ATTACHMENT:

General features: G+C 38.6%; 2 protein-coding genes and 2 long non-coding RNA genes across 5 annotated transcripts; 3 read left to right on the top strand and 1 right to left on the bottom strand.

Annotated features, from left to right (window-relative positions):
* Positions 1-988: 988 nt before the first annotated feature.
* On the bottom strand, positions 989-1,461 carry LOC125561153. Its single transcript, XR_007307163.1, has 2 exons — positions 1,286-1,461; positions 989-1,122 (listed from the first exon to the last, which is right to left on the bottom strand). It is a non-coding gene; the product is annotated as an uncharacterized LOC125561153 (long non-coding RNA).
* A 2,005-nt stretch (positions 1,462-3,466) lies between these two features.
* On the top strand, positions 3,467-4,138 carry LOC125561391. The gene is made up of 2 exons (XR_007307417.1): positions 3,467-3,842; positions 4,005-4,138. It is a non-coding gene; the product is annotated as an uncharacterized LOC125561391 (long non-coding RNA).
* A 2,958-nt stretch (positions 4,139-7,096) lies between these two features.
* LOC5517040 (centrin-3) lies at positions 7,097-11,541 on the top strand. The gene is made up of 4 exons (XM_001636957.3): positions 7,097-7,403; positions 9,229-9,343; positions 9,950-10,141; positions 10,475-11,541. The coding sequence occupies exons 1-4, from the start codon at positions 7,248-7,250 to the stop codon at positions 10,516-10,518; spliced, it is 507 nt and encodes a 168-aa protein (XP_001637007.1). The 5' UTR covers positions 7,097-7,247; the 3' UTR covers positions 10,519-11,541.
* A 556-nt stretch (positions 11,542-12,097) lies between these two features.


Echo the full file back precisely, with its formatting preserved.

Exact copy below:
General features: G+C 38.6%; 2 protein-coding genes and 2 long non-coding RNA genes across 5 annotated transcripts; 3 read left to right on the top strand and 1 right to left on the bottom strand.

Annotated features, from left to right (window-relative positions):
* Positions 1-988: 988 nt before the first annotated feature.
* On the bottom strand, positions 989-1,461 carry LOC125561153. Its single transcript, XR_007307163.1, has 2 exons — positions 1,286-1,461; positions 989-1,122 (listed from the first exon to the last, which is right to left on the bottom strand). It is a non-coding gene; the product is annotated as an uncharacterized LOC125561153 (long non-coding RNA).
* A 2,005-nt stretch (positions 1,462-3,466) lies between these two features.
* On the top strand, positions 3,467-4,138 carry LOC125561391. The gene is made up of 2 exons (XR_007307417.1): positions 3,467-3,842; positions 4,005-4,138. It is a non-coding gene; the product is annotated as an uncharacterized LOC125561391 (long non-coding RNA).
* A 2,958-nt stretch (positions 4,139-7,096) lies between these two features.
* LOC5517040 (centrin-3) lies at positions 7,097-11,541 on the top strand. The gene is made up of 4 exons (XM_001636957.3): positions 7,097-7,403; positions 9,229-9,343; positions 9,950-10,141; positions 10,475-11,541. The coding sequence occupies exons 1-4, from the start codon at positions 7,248-7,250 to the stop codon at positions 10,516-10,518; spliced, it is 507 nt and encodes a 168-aa protein (XP_001637007.1). The 5' UTR covers positions 7,097-7,247; the 3' UTR covers positions 10,519-11,541.
* A 556-nt stretch (positions 11,542-12,097) lies between these two features.